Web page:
Of his wealth he once said: "Given the choice, I would rather not have been born wealthy, but I never think of giving it up. I can't sell. It doesn't belong to me."

A close friend of the Royal Family, he was a philanthropist who supported both rural and inner-city areas with links to his estate.

But he was also a private man who defied expectations and regularly spoke out on controversial issues.

Born in 1951, Gerald Cavendish Grosvenor was educated at Harrow, where he gained two O-levels, and later went to work on ranches in Australia and Canada.

He then served an informal apprenticeship in property management with a Mayfair estate agent and on the Duke of Buccleuch's 300,000-acre Dumfriesshire estate.

In 1973, when he was 22, he became trustee of the Grosvenor Estate and was forced to abandon his dream of a career as a professional soldier in his uncle's regiment, the 9th/12th Lancers.

He instead signed up to the Territorial Army and in 1994 received an OBE for his work as a volunteer soldier.

When his father Robert died in 1979, he became the sixth Duke of Westminster aged just 27.

He succeeded his father to become chairman of Grosvenor Holdings, the commercial arm of the Grosvenor Estate, and dedicated himself to using his wealth responsibly.

The Westminster Foundation, which manages the estate's charitable giving, has donated to more than 1,500 charitable organisations since 1974, and the Duke was also president of the RNIB for 25 years and president of the St John Ambulance for 10 years.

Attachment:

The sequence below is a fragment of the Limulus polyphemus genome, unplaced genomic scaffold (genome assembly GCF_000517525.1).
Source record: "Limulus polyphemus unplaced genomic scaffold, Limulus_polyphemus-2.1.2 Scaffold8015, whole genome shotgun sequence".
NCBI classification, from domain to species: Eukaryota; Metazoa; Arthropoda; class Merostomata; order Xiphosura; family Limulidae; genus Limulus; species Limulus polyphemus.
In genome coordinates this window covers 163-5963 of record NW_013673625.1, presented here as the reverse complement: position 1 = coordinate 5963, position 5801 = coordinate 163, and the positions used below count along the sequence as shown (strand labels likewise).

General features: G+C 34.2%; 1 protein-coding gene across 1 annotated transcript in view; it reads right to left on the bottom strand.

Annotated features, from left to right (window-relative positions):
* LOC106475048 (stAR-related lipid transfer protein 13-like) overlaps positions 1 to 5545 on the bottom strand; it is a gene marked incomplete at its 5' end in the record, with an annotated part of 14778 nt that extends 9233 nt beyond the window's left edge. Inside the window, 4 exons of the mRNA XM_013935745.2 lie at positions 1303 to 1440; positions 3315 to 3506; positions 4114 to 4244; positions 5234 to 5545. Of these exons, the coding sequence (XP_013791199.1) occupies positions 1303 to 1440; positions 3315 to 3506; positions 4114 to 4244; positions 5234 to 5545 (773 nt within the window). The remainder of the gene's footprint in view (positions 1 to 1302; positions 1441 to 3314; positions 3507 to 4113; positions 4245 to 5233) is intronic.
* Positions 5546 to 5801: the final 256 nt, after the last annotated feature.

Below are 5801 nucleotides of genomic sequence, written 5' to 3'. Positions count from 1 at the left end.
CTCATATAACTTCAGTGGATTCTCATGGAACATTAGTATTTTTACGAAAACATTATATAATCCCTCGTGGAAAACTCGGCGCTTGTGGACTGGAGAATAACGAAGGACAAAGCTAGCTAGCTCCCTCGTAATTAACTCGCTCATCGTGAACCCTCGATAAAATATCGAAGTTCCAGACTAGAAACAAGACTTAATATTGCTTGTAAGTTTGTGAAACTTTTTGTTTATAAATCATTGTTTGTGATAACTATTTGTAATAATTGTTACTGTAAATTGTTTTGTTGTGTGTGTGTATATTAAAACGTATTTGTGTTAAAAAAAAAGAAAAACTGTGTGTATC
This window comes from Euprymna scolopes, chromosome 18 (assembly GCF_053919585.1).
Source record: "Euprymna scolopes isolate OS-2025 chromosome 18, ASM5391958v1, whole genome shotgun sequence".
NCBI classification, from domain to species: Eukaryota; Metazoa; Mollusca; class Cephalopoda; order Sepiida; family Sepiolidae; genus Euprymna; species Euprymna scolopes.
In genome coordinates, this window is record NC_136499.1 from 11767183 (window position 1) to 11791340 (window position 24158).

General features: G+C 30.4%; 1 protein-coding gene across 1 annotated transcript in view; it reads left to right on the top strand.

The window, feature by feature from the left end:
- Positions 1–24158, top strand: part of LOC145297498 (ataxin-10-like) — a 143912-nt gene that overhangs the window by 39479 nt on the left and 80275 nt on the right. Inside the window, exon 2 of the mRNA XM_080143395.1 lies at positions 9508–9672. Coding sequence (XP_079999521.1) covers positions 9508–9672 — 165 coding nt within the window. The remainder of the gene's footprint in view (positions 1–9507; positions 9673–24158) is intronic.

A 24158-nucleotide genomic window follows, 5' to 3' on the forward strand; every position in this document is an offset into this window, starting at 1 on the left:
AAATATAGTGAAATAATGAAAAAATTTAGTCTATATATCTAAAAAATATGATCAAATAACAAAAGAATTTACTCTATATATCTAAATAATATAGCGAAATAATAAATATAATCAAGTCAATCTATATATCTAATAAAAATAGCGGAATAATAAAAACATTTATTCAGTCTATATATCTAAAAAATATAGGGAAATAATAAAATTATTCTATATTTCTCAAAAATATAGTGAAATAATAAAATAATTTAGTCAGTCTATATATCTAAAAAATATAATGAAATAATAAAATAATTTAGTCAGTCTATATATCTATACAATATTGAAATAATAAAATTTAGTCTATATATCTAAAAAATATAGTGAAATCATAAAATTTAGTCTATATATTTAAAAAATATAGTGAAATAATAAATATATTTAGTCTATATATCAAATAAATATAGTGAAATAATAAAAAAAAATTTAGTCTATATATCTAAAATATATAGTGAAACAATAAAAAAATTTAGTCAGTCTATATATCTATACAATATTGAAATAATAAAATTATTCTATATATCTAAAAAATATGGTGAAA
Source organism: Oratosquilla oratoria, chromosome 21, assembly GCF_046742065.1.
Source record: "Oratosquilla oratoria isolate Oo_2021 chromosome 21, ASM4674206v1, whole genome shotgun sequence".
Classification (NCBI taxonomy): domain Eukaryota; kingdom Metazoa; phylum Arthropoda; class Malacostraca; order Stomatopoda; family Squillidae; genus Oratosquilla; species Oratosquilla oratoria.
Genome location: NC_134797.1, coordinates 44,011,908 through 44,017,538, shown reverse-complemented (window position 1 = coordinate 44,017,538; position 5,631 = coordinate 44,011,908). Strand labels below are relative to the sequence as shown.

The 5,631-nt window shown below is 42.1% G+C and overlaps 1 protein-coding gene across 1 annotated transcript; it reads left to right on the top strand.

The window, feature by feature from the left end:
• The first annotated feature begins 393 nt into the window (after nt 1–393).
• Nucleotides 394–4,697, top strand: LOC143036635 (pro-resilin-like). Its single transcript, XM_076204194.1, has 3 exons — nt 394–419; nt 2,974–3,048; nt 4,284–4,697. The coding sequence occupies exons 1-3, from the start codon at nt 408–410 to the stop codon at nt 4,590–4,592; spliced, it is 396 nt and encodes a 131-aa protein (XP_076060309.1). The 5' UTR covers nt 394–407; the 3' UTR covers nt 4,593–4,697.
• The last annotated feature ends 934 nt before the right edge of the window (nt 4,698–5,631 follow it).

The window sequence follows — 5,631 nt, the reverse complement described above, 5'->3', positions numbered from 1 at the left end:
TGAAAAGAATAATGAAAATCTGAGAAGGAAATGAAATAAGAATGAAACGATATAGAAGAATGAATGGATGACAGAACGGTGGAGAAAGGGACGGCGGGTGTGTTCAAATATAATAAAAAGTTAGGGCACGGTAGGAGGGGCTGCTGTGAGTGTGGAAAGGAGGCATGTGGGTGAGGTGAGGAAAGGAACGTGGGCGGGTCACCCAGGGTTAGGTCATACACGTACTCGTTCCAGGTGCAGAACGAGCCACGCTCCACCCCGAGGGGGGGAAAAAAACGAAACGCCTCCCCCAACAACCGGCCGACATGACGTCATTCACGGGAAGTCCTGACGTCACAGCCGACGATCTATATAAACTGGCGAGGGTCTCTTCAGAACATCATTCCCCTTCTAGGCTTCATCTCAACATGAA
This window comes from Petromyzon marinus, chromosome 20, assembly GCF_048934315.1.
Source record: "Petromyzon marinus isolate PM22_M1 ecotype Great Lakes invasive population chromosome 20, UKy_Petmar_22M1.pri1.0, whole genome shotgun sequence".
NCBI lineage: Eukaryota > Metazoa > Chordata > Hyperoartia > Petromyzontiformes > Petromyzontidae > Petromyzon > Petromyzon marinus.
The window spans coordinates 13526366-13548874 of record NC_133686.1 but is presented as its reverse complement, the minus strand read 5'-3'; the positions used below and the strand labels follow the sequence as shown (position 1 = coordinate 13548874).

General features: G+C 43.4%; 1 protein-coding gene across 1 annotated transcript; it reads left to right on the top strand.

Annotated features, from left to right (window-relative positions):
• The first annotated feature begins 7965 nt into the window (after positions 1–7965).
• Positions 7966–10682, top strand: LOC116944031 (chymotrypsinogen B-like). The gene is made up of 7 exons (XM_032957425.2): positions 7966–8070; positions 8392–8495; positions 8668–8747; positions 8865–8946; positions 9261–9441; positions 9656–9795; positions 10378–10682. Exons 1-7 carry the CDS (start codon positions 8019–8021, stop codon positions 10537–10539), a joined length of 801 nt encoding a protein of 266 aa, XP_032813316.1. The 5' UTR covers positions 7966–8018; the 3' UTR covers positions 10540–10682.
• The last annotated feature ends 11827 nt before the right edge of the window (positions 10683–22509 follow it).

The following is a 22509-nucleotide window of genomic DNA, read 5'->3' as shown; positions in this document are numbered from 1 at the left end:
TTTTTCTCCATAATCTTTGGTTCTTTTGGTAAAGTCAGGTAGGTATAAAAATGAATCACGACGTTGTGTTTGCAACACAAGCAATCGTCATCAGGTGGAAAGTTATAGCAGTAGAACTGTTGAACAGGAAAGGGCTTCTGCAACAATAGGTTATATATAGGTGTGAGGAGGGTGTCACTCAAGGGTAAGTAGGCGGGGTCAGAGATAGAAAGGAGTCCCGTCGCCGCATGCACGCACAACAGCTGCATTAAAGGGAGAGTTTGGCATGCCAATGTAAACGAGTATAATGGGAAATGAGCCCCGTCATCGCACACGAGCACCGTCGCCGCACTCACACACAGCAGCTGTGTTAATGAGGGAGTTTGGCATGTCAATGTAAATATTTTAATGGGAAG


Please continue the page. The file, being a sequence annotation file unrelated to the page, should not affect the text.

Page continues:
However, as an outspoken member of the aristocracy, the Duke was also given to acts of non-conformism.

An advocate of change in the Lords, he quit the Conservative Party in 1993 after it proposed the Bill on Leasehold Reform, which would have had a huge effect on his massive London landholdings.

He also paid thousands of pounds to some of his workers to help them meet the poll tax - which he described as "insufferable".

The Duke once said that his life would have been easier if he had sold his estate to live in the Bahamas, but said that "would not be responsible", and also insisted that he would "rather not have been born wealthy".

In 2000, he spoke for the first time about suffering a nervous breakdown and the cloud of depression which overcame him in 1998 after the pressures of businesses and making 500 public appearances a year overcame him.

His family life has been notably private. The Duke married Natalia Phillips in 1978 and they have one son and three daughters.

His wife is a godmother to the Duke of Cambridge and his only son Hugh, is Prince George's youngest godfather.

He also spoke publicly about wanting to ensure his own children were instilled a commitment to using their wealth responsibly.

Speaking about his son and heir Hugh in 1993, he said: "He's been born with the longest silver spoon anyone can have, but he can't go through life sucking on it.

"He has to put back what he has been given."

The Duke of Westminster is succeeded by his son and is survived by his wife, and daughters Lady Tamara, Lady Edwina and Lady Viola.